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BIA takes a hit as Bush releases latest budget

The Bush administration announced a major cut to the Bureau of Indian Affairs on Monday, the second year in a row that the agency's budget has been reduced by the White House.

The fiscal year 2007 budget request for the BIA is $2.33 billion, a cut of $65 million from current levels. This represents a 2.8 percent reduction in the agency's total budget authority.

Programs that took big hits include construction, human services, education, natural resource management and economic development. Others were outright eliminated, such as the Johnson O'Malley ducation program.

Meanwhile, the budget for the Office of Special Trustee grew by $21.7 million to a total of $244.5 million, representing a 9.7 percent increase. Of this amount, the administration requested $59.5 million for the Indian Land Consolidation Program, an increase of $25.4 million.

At a press conference in Washington, D.C., Interior Secretary Gale Norton said the budget would enable the department to meet its responsibilities to 1.4 million American Indians and Alaska Natives. She emphasized the $536.7 million being sought to continue the administration's trust reform efforts.

"From 1996 through 2006, the department will have invested $3.4 billion in the management, reform and improvement of Indian trust programs," Norton said.

The focus on trust has come at the expense of other Indian programs. Tribal leaders, supported by key members of Congress, have repeatedly blasted the administration for this approach, with renewed criticism coming after associate deputy secretary Jim Cason late last month announced a $3 million cut to the BIA in order to pay for "unplanned" expenses related to the Cobell v. Norton trust fund lawsuit.

"The fact that the Cobell litigation remains unsettled impedes our progress with the federal government on nearly all other issues," Joe Garcia, the new president of the National Congress of Americans, said last week in his State of Indian Nations address.

At yesterday's rollout, BIA officials said they worked closely with the Tribal Budget Advisory Committee to develop the budget. They said this relationship led to a request for $151.7 million in contract support funds, an increase of $19.0 million.

Contract support funds are used by tribes to carry out self-determination contracts and self-governance compacts for programs and services formerly managed by the BIA. Tribes have repeatedly complained of being shortchanged, a position upheld by the U.S. Supreme Court in a unanimous decision in 2004.

But with no new money coming into the BIA, the increase had to be offset with cuts elsewhere. One of the biggest was a $16.5 million elimination of Johnson O'Malley, a unique program that helps Indian students who attend public schools.

Welfare assistance suffered an $11.0 million cut while funds to implement the Indian Child Welfare Act were reduced by $742,000. Several natural resource programs, including irrigation, rights protection implementation, tribal management development and endangered species, saw cuts.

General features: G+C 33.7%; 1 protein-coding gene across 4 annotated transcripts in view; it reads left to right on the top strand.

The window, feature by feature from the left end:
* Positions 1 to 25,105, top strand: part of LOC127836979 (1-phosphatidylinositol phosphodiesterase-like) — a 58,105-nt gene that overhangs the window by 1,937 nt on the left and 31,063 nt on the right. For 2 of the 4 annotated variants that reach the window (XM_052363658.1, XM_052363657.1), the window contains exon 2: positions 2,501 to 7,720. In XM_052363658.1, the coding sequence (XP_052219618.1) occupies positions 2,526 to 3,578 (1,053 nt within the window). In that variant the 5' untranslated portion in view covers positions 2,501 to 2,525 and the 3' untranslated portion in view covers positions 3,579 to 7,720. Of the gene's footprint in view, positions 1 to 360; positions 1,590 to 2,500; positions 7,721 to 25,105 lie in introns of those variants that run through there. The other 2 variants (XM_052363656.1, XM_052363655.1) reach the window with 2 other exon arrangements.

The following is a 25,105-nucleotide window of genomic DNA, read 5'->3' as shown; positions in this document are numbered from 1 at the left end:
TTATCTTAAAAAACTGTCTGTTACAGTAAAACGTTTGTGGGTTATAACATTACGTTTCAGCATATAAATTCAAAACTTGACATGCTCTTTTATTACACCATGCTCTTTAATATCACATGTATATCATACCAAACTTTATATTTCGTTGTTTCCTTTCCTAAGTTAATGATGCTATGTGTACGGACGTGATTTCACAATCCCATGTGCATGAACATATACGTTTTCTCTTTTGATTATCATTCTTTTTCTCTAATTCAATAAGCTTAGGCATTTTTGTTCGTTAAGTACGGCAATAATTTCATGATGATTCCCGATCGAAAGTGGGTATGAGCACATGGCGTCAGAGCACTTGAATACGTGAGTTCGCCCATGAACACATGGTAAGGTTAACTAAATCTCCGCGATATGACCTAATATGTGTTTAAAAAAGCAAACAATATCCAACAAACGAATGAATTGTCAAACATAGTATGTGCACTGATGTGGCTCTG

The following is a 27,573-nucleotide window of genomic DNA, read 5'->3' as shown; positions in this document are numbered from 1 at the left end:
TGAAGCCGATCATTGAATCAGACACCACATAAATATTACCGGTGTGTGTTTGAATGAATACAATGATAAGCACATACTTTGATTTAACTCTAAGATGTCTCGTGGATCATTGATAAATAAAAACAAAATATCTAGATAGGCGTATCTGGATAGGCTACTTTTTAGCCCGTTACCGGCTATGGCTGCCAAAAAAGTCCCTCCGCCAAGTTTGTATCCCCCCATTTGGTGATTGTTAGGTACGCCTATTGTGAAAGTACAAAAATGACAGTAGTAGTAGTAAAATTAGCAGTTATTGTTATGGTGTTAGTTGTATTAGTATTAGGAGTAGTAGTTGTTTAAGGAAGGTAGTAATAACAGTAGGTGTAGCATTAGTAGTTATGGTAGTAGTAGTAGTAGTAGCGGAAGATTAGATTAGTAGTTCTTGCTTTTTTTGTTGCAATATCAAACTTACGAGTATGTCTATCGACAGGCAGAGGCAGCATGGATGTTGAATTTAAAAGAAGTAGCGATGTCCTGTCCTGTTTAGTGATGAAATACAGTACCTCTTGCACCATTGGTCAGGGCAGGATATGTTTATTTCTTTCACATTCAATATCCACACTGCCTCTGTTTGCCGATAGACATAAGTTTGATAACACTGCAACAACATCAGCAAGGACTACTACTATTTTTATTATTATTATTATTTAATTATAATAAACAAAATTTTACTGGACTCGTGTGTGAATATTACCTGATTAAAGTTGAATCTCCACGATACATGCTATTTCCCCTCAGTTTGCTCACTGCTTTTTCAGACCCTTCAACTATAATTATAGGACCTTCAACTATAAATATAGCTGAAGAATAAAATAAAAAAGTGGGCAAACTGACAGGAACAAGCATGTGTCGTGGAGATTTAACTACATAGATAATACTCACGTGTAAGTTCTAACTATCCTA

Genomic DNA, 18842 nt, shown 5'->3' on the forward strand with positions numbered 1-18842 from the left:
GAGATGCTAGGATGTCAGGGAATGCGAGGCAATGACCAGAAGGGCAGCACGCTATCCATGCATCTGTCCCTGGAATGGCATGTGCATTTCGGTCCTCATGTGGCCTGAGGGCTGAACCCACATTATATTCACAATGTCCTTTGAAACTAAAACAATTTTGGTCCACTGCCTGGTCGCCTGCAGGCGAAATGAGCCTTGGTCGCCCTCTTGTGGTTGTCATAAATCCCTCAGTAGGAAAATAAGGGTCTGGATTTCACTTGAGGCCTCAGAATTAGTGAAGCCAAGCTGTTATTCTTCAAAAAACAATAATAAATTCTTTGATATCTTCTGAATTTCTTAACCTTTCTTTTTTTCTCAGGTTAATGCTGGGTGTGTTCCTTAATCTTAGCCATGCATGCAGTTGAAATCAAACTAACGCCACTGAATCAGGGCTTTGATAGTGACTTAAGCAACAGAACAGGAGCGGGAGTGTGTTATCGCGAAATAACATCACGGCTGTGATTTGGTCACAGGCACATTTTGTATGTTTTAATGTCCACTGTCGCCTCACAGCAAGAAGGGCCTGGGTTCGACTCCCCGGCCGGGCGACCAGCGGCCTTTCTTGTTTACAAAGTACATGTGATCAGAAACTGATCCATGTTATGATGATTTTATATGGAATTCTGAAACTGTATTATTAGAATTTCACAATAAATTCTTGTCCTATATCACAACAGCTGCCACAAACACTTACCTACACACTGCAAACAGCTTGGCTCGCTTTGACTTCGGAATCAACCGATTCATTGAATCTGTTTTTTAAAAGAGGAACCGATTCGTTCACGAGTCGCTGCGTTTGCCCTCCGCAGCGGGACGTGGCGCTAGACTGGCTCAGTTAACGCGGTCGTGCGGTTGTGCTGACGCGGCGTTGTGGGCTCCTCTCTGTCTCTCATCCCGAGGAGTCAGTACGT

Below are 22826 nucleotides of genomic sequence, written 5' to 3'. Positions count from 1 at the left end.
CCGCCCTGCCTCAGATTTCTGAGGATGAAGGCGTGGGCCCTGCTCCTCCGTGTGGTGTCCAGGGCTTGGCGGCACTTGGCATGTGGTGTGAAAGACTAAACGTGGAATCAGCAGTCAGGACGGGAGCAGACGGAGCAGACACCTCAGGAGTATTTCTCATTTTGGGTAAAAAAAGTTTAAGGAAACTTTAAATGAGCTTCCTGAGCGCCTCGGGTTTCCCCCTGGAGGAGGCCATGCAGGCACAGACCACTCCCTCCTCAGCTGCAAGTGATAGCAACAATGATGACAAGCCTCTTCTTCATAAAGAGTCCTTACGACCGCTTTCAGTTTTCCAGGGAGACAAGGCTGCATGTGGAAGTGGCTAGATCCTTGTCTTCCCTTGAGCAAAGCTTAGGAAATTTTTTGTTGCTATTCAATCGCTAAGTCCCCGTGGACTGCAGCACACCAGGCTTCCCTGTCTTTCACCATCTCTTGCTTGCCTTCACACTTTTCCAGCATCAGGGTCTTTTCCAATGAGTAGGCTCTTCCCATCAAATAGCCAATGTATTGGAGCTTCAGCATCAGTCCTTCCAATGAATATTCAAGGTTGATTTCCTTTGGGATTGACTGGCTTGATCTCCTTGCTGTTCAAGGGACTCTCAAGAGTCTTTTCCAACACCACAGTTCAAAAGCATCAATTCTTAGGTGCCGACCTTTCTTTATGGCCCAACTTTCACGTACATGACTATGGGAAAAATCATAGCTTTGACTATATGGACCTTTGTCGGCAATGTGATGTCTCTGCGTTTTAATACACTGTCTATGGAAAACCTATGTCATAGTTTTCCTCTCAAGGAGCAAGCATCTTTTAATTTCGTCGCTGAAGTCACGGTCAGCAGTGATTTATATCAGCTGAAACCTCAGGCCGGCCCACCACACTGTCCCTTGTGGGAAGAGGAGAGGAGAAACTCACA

Elementary, secondary and post-secondary education suffered a total cut of $16.3 million. This was offset by $9.1 million increase to beef up the bureaucracy of the Office of Indian Education Program by creating new management positions.

Community and economic development also saw a reduction of $12.6 million. Road maintenance and community development programs were cut by the administration.

Finally, school construction saw a $49.3 million reduction to fund two construction projects -- the replacement of the Muckleshoot Tribal School in Washington and replacement of the Dennehotso Boarding School in Arizona. Money for this account, which President Bush has called a priority, has slowed steadily over concerns that tribes are not completing projects as quickly as the White House would like.

"BIA programs have rarely, if ever, been funded at adequate levels and these additional cuts continue that unfortunate trend," said Rep. Stephanie Herseth (D-South Dakota). "Last week's decision to extract legal fees from BIA programs coupled with today's budget request is another unjust disservice to Indian Country"

Overall, the Interior Department request was $10.5 billion, a decrease of 332 million or 2.9 percent below current levels. "Within the context of the president's plan to reduce the deficit, this budget will enable Interior to fulfill its key responsibilities through collaborative approaches and partnerships, facilitate energy production, and continue Indian trust reform," Norton said.

In the coming weeks, Bush officials will be heading to Capitol Hill to present and defend the budget. The Senate Indian Affairs Committee will hold a hearing on Tuesday, February 14, on the 2007 request. Last year, the committee criticized the administration for shifting Indian program money to trust reform.

FY2007 Budget Request:
Bureau of Indian Affairs Budget | Departmental Offices [includes Office of Special Trustee]

FY2007 Budget Documents:
Fulfilling Trust Responsibilities | Serving Tribal Communities | Protecting Lives, Resources, and Property [includes Safety in Indian Country] | Budget in Brief | Interior Department [from the White House]